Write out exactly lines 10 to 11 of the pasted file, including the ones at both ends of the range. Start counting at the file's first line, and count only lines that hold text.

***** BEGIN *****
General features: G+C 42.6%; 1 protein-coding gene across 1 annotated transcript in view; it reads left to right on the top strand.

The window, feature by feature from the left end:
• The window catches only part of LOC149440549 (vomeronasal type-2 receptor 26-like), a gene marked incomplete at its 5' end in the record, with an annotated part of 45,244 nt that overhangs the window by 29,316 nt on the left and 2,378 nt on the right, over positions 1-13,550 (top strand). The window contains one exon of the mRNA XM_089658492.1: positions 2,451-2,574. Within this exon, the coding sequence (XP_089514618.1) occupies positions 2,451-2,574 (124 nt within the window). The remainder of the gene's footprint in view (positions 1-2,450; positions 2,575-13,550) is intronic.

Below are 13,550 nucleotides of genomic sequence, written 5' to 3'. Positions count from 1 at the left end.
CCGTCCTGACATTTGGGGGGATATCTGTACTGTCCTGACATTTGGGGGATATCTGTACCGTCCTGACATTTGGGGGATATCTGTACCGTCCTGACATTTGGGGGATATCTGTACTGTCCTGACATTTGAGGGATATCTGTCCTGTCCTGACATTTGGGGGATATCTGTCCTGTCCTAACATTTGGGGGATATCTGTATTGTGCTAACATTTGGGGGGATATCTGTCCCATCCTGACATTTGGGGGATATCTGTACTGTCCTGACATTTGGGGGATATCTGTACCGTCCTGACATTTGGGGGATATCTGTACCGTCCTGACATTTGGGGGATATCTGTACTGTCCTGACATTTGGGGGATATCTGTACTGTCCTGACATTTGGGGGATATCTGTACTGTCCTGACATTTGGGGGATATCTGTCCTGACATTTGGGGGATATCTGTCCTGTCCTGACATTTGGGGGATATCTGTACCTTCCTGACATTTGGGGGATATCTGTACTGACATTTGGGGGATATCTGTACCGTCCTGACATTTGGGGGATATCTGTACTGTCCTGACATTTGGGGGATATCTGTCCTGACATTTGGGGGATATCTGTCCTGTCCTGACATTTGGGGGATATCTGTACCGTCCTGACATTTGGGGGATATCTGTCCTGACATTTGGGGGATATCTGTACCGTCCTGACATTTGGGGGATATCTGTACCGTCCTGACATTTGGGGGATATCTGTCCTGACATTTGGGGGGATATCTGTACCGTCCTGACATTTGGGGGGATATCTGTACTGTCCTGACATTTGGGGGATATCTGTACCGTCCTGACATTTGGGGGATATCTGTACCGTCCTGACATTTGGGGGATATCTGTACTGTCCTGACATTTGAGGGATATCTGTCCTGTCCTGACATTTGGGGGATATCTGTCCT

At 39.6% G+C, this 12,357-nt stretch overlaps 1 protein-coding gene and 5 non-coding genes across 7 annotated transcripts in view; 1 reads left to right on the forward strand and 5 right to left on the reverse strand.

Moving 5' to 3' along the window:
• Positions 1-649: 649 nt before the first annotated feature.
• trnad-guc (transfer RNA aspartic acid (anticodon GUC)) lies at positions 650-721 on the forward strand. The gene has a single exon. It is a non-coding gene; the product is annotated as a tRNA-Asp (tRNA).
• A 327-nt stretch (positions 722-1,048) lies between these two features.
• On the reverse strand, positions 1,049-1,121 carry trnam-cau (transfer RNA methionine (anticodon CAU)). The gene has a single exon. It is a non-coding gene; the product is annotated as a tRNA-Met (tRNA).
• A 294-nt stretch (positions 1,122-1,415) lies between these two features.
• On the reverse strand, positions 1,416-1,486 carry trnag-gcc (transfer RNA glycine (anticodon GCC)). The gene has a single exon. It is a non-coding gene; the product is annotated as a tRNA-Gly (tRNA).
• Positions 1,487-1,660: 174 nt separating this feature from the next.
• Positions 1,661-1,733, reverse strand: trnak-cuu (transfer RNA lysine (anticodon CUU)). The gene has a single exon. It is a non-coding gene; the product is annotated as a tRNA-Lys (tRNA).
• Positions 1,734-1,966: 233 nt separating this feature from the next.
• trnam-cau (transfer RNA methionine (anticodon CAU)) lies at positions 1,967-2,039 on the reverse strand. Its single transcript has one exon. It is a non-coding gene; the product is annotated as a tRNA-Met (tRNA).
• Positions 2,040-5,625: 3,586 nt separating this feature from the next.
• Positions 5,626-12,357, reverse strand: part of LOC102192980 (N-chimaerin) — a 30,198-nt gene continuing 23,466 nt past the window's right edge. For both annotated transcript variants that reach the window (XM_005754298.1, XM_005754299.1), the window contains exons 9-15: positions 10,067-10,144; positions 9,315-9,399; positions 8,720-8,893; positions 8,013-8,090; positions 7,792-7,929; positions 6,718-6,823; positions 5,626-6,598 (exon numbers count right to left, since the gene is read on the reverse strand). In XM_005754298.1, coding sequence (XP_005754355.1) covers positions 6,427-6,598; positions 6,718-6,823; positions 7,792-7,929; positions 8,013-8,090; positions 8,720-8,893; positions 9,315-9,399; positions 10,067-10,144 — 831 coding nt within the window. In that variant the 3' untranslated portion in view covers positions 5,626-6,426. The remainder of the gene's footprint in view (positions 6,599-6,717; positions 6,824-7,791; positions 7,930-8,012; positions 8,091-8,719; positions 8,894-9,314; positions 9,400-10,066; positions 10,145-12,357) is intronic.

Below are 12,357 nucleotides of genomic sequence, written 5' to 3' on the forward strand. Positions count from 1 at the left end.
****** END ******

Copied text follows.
• A 327-nt stretch (positions 722-1,048) lies between these two features.
• On the reverse strand, positions 1,049-1,121 carry trnam-cau (transfer RNA methionine (anticodon CAU)). The gene has a single exon. It is a non-coding gene; the product is annotated as a tRNA-Met (tRNA).